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Growing fruit and veg on balconies

Growing fruit and veg on balconies

When space is really limited, gardening needs ingenuity. With a few clever tricks and some innovative gadgets, though, you can turn even a balcony into a productive garden overflowing with fruit, vegetables and herbs.

You'll find plenty of useful gear to help you build your balcony garden in our garden centre in , from planters to dwarf apple trees specially bred to grow in restricted spaces. Here are our top tips for balcony success.

  • Use large planters wherever possible, so they act more like raised beds than containers and give your veg a longer root run. Generally, the larger the container you give your veg, the happier they'll be: if your balcony is high-rise, though, get a structural engineer in first to check it can take the weight of containers full of damp compost and plants.
  • Use successional sowing to keep your pots working hard all year. As soon as you harvest a crop, re-sow the container or replant with vegetable plug plants for a really quick replacement. That way you'll always have new crops growing up as you eat your way through the ones you sowed earlier.
  • Grow container veg varieties which are better suited to growing with their roots restricted. Good choices are Courgette 'Patio Star', Aubergine 'Ophelia', Broad Bean 'The Sutton' and Pea 'Bingo' – all grow small but have bumper crops for their size.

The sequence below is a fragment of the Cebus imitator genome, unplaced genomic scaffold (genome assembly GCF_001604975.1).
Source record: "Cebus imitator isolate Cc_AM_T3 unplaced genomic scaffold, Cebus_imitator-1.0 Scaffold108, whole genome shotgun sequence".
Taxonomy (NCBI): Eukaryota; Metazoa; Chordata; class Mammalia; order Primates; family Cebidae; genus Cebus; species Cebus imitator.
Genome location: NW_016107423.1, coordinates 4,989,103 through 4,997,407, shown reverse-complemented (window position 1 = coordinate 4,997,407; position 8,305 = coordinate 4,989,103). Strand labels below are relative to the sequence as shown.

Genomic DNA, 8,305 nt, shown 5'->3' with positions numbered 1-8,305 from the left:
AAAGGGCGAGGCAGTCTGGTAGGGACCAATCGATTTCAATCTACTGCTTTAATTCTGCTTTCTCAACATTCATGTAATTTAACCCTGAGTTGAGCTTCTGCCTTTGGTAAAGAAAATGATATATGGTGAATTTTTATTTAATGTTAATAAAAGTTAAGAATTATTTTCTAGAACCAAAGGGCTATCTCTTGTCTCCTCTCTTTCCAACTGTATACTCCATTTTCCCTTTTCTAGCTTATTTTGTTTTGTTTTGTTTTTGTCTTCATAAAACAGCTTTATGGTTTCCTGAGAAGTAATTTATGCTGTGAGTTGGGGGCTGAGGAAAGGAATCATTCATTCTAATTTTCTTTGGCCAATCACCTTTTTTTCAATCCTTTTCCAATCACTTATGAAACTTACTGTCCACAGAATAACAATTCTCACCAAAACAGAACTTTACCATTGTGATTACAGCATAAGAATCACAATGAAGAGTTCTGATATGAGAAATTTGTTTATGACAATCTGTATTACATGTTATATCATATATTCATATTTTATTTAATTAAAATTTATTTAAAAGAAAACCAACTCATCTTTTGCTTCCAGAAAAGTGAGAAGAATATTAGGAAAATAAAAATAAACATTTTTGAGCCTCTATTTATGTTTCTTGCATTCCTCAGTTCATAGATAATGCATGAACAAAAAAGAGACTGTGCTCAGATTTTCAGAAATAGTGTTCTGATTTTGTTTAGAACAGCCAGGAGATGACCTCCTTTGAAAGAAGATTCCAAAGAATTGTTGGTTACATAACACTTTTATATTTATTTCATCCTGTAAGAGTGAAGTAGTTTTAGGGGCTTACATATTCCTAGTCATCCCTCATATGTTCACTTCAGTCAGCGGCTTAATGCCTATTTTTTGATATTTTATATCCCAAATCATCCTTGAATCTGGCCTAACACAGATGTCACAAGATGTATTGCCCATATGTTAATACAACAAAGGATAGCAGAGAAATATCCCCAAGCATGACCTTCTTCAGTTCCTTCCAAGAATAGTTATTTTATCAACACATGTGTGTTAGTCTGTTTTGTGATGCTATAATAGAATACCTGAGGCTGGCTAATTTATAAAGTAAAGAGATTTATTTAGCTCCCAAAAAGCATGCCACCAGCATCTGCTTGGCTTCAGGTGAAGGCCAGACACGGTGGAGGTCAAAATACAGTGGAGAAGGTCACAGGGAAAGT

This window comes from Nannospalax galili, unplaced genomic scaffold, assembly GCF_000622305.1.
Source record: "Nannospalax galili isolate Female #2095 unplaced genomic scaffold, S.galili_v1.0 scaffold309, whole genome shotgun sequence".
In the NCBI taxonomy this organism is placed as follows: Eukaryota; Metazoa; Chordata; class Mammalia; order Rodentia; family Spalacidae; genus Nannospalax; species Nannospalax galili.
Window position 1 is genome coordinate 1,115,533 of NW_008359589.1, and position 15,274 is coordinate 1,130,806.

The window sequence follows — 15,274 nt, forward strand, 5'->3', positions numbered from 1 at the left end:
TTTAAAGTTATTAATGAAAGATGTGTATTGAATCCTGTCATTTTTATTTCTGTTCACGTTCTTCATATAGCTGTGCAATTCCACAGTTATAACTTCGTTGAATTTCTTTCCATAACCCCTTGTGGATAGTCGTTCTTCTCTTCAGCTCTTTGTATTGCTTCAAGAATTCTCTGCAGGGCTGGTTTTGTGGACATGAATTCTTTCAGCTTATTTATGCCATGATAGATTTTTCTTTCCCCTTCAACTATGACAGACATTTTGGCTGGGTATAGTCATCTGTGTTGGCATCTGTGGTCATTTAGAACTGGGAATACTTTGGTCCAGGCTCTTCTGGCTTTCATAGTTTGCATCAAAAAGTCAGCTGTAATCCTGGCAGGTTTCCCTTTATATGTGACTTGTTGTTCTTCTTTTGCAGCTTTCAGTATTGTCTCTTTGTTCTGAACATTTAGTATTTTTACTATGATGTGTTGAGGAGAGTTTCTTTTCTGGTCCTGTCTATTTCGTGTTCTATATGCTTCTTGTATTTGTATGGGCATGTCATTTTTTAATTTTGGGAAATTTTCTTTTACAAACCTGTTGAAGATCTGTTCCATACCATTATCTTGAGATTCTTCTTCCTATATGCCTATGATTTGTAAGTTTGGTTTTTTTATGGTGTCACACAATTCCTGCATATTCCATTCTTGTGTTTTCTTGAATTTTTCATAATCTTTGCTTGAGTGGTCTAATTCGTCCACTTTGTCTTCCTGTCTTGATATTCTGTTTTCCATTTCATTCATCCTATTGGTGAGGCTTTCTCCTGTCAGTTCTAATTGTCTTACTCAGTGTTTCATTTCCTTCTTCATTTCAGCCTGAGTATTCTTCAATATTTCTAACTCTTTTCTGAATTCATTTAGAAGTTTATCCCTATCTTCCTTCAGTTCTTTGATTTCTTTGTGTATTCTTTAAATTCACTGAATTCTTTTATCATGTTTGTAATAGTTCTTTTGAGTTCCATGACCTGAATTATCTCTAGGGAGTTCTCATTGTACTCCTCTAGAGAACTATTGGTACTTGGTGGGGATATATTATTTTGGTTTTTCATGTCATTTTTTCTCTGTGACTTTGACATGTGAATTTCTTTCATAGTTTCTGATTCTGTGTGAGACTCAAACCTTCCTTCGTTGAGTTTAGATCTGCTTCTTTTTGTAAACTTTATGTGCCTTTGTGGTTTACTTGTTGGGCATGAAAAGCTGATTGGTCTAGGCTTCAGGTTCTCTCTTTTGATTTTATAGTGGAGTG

• Don't forget the fruit as there are plenty of long-cropping varieties which grow quite happily in containers including gooseberries, blueberries and blackcurrants. Strawberries do better in pots, as they're off the ground away from slugs; and you can even grow 'Minarette' apple and pear trees, trained on a single stem.
  • Take care over feeding and watering as your plants depend entirely on you for their every need. Automatic watering systems share the load: you'll find timers, hoses and dripper systems in our garden centre. Add a weekly liquid feed when you water: liquid seaweed acts as a general-purpose tonic, but when plants are flowering a high-potash tomato feed encourages plenty of fruit.

Please ask the staff in our  garden centre for more information and advice about growing fruit and vegetables on a balcony.